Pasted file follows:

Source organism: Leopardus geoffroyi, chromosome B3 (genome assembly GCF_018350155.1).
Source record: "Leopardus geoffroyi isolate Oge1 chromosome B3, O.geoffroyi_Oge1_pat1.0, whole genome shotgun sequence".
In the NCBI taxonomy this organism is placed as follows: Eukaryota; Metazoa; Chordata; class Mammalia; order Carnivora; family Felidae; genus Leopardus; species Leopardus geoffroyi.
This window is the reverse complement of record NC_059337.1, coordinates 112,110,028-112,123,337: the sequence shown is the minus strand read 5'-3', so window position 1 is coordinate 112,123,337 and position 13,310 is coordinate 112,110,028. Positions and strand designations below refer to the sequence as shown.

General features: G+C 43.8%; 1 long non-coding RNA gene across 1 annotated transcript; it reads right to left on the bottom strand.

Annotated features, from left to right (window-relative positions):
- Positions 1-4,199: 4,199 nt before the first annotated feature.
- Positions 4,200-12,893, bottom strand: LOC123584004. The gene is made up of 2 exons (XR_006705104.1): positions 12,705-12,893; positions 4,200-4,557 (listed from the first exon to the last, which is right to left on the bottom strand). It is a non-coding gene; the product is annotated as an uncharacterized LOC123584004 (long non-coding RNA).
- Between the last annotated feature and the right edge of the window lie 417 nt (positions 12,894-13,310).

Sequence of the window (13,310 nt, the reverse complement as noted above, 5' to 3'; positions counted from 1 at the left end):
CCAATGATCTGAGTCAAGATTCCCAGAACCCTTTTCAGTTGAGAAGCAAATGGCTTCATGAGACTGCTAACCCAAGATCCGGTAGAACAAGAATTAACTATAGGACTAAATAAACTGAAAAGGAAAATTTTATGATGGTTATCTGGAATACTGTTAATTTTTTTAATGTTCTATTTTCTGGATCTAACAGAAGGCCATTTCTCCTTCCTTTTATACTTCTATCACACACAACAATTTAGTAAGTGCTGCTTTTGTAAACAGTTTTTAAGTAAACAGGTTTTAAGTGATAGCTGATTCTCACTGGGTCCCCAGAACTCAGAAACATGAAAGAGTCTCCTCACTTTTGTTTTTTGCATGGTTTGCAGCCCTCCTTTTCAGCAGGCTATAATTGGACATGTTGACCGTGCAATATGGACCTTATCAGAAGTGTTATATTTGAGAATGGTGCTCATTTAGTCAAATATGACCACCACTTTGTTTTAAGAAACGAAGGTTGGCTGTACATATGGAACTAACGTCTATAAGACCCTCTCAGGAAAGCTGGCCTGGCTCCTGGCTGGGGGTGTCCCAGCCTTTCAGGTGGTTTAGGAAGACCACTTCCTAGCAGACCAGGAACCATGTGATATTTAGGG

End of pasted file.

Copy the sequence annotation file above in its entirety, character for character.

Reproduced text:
Source organism: Leopardus geoffroyi, chromosome B3 (genome assembly GCF_018350155.1).
Source record: "Leopardus geoffroyi isolate Oge1 chromosome B3, O.geoffroyi_Oge1_pat1.0, whole genome shotgun sequence".
In the NCBI taxonomy this organism is placed as follows: Eukaryota; Metazoa; Chordata; class Mammalia; order Carnivora; family Felidae; genus Leopardus; species Leopardus geoffroyi.
This window is the reverse complement of record NC_059337.1, coordinates 112,110,028-112,123,337: the sequence shown is the minus strand read 5'-3', so window position 1 is coordinate 112,123,337 and position 13,310 is coordinate 112,110,028. Positions and strand designations below refer to the sequence as shown.

General features: G+C 43.8%; 1 long non-coding RNA gene across 1 annotated transcript; it reads right to left on the bottom strand.

Annotated features, from left to right (window-relative positions):
- Positions 1-4,199: 4,199 nt before the first annotated feature.
- Positions 4,200-12,893, bottom strand: LOC123584004. The gene is made up of 2 exons (XR_006705104.1): positions 12,705-12,893; positions 4,200-4,557 (listed from the first exon to the last, which is right to left on the bottom strand). It is a non-coding gene; the product is annotated as an uncharacterized LOC123584004 (long non-coding RNA).
- Between the last annotated feature and the right edge of the window lie 417 nt (positions 12,894-13,310).

Sequence of the window (13,310 nt, the reverse complement as noted above, 5' to 3'; positions counted from 1 at the left end):
CCAATGATCTGAGTCAAGATTCCCAGAACCCTTTTCAGTTGAGAAGCAAATGGCTTCATGAGACTGCTAACCCAAGATCCGGTAGAACAAGAATTAACTATAGGACTAAATAAACTGAAAAGGAAAATTTTATGATGGTTATCTGGAATACTGTTAATTTTTTTAATGTTCTATTTTCTGGATCTAACAGAAGGCCATTTCTCCTTCCTTTTATACTTCTATCACACACAACAATTTAGTAAGTGCTGCTTTTGTAAACAGTTTTTAAGTAAACAGGTTTTAAGTGATAGCTGATTCTCACTGGGTCCCCAGAACTCAGAAACATGAAAGAGTCTCCTCACTTTTGTTTTTTGCATGGTTTGCAGCCCTCCTTTTCAGCAGGCTATAATTGGACATGTTGACCGTGCAATATGGACCTTATCAGAAGTGTTATATTTGAGAATGGTGCTCATTTAGTCAAATATGACCACCACTTTGTTTTAAGAAACGAAGGTTGGCTGTACATATGGAACTAACGTCTATAAGACCCTCTCAGGAAAGCTGGCCTGGCTCCTGGCTGGGGGTGTCCCAGCCTTTCAGGTGGTTTAGGAAGACCACTTCCTAGCAGACCAGGAACCATGTGATATTTAGGG